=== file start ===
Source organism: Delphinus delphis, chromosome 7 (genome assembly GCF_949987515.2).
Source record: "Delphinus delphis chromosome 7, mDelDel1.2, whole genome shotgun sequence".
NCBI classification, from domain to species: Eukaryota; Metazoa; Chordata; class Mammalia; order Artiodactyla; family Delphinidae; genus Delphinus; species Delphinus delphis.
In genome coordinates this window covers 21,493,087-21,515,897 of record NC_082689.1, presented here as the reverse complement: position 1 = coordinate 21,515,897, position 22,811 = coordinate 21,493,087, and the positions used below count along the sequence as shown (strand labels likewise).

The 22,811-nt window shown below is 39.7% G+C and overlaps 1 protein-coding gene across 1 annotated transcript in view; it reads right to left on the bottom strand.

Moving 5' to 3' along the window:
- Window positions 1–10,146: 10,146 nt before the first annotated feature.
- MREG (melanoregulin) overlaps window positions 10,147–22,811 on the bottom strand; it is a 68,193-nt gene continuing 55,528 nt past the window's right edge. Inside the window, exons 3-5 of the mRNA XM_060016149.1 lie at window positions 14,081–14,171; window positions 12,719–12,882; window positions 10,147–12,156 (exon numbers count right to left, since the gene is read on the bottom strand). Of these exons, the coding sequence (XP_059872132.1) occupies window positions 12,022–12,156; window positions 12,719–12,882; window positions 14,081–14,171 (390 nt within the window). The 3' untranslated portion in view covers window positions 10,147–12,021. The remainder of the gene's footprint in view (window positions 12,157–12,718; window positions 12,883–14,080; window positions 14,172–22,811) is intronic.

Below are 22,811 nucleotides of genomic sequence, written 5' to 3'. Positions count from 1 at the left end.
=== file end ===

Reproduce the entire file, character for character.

Source organism: Delphinus delphis, chromosome 7 (genome assembly GCF_949987515.2).
Source record: "Delphinus delphis chromosome 7, mDelDel1.2, whole genome shotgun sequence".
NCBI classification, from domain to species: Eukaryota; Metazoa; Chordata; class Mammalia; order Artiodactyla; family Delphinidae; genus Delphinus; species Delphinus delphis.
In genome coordinates this window covers 21,493,087-21,515,897 of record NC_082689.1, presented here as the reverse complement: position 1 = coordinate 21,515,897, position 22,811 = coordinate 21,493,087, and the positions used below count along the sequence as shown (strand labels likewise).

The 22,811-nt window shown below is 39.7% G+C and overlaps 1 protein-coding gene across 1 annotated transcript in view; it reads right to left on the bottom strand.

Moving 5' to 3' along the window:
- Window positions 1–10,146: 10,146 nt before the first annotated feature.
- MREG (melanoregulin) overlaps window positions 10,147–22,811 on the bottom strand; it is a 68,193-nt gene continuing 55,528 nt past the window's right edge. Inside the window, exons 3-5 of the mRNA XM_060016149.1 lie at window positions 14,081–14,171; window positions 12,719–12,882; window positions 10,147–12,156 (exon numbers count right to left, since the gene is read on the bottom strand). Of these exons, the coding sequence (XP_059872132.1) occupies window positions 12,022–12,156; window positions 12,719–12,882; window positions 14,081–14,171 (390 nt within the window). The 3' untranslated portion in view covers window positions 10,147–12,021. The remainder of the gene's footprint in view (window positions 12,157–12,718; window positions 12,883–14,080; window positions 14,172–22,811) is intronic.

Below are 22,811 nucleotides of genomic sequence, written 5' to 3'. Positions count from 1 at the left end.